EasyJet Calls for Industry and Government Collaboration on Zero-Emission Flights

EasyJet have released a statement urging the government to work closely with the industry to deliver zero-emission technology needed to transform the industry over the coming decade and beyond

EasyJet have released a statement urging the government to work closely with the industry to deliver zero-emission technology needed to transform the industry over the coming decade and beyond.

Johan Lundgren, CEO of easyJet, said:

“This is an exciting time for the industry where true zero-emission flight is within reach. Hydrogen and electric powered aircraft are already flying, with companies like Airbus committed to scaling the technology for commercial flights and aiming for entry into service in the 2030s. So, we all need to play our role to ensure that the infrastructure is ready for these exciting new aircraft.

“But the industry can’t do it alone. We need governments to help the industry meet ambitious emissions reduction goals by championing financial and regulatory support for green technologies and investments in zero-emission aircraft. We stand ready to work with our partners and the wider industry to help deliver a more sustainable future for the industry.”

EasyJet have said they are committed to reaching the EU target of net zero emissions by 2025. Making flying more sustainable is something easyJet has long prioritised – from being the only major European carrier carbon offsetting on behalf of all its customers, while proactively working alongside industry leaders, such as Airbus, to champion zero-emission technologies for passenger planes of the future. The airline operates Airbus NEO aircraft, which are 15 per cent more fuel-efficient than the planes they replace, and they continue to join easyJet’s fleet, making it one of the youngest and most fuel-efficient in Europe.

Since 2000, EasyJet has reduced its carbon emissions per passenger kilometre efficiency by more than a third; they have done so through single-engine taxiing on departure and arrival, along with the use of advanced weather information to improve navigation performance. Reducing plastic has also been a major area for EasyJet who, in 2020, eliminated more than 27 million single-use plastic items. This was in addition to producing crew uniforms out of recycled plastic bottles which run at a 75% lower carbon footprint than the traditional polyester garments.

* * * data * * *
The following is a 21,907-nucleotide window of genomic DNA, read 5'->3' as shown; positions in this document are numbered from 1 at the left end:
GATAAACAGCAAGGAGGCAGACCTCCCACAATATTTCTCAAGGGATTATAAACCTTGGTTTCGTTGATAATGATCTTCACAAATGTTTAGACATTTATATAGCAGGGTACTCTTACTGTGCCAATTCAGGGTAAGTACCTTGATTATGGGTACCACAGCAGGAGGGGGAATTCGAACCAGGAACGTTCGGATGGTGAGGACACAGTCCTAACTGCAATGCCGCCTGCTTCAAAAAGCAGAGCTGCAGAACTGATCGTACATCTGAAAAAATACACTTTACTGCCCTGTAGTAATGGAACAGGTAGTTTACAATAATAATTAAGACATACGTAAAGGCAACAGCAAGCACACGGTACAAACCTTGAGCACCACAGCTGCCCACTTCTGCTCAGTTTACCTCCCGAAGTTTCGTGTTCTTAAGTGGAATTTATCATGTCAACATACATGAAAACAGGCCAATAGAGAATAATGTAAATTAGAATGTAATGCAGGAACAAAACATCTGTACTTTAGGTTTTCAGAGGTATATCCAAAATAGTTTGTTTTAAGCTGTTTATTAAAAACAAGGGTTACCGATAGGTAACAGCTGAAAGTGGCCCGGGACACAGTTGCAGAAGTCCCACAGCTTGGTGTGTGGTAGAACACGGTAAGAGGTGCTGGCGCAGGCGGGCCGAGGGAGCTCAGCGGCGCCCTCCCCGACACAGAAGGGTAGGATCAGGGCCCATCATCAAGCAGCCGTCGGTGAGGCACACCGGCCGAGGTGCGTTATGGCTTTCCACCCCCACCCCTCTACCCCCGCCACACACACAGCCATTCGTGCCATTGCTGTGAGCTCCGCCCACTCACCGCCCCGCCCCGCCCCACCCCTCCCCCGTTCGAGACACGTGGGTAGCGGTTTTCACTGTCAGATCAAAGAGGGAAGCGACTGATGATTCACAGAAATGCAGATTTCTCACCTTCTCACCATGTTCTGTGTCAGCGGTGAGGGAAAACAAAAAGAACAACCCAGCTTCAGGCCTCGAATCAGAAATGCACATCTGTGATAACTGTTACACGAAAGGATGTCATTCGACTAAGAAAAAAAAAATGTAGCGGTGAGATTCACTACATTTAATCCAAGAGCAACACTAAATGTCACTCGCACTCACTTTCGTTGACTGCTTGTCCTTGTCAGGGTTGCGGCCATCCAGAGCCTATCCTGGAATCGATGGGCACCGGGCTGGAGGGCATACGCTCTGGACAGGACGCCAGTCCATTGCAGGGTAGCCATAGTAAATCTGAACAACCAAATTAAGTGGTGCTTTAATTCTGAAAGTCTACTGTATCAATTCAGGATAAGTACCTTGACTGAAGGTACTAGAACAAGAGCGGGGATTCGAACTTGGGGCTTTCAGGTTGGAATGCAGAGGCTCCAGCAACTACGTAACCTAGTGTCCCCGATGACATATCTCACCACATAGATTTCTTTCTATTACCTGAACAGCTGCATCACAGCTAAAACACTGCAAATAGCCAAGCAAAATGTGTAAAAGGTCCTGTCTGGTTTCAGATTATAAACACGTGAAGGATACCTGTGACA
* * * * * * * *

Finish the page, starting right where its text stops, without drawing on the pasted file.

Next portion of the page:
• In the statement, EasyJet have asked the government to invest and support the development of new technology surrounding zero-emission flights by:
    Supporting the development of zero-emission aircrafts (ensuring that the current focus on SAF is not at the expense of zero-emission technology)
  • Revenue raised from aviation taxes should be used to help fund R&D into hydrogen technology
  • Supporting the development of hydrogen supply and infrastructure at airports
  • Making investments into renewable energy (wind, solar etc.) to support the creation of green hydrogen for aviation

The airline has also asked that financial incentives be put in place such as tax exemptions for zero-emission aircrafts, that airspace charges are modulated to incentivised early adopters of hydrogen powered aircrafts, airlines flying with hydrogen powered aircrafts should prioritised with peak slots at primary airports and there be cost reductions of airport charges for zero-emission aircrafts.

Lastly, EasyJet have highlighted how it is crucial that the European commissions and national governments deliver on objectives for the single European Sky- Allowing airlines to fly more direct routes could reduce European aviation’s emissions by up to 11%. Offsets should also be formally recognised as an interim step until new technologies are available to scale which all carriers could start doing today.

They have also requested that all carriers take part in decarbonisation, not just those flying short-haul or those flying intra-EEA. This means including long haul flights in policies such as the Emissions Trading System (ETS), the EU’s proposed fuel tax, and any SAF mandates. EasyJet was all carriers to ‘play their part’ in reducing aviation’s impact, especially long-haul flights which are responsible for the most emissions.

Guillaume Faury, CEO of Airbus, said:

“I can only welcome easyJet’s call for a strong collaboration between industry and governments as we establish our collective path to net-zero. As an early partner on our journey towards hydrogen-powered commercial aircraft, easyJet is playing an active role in shaping the future of flight and we are committed to our continued partnership in this field.”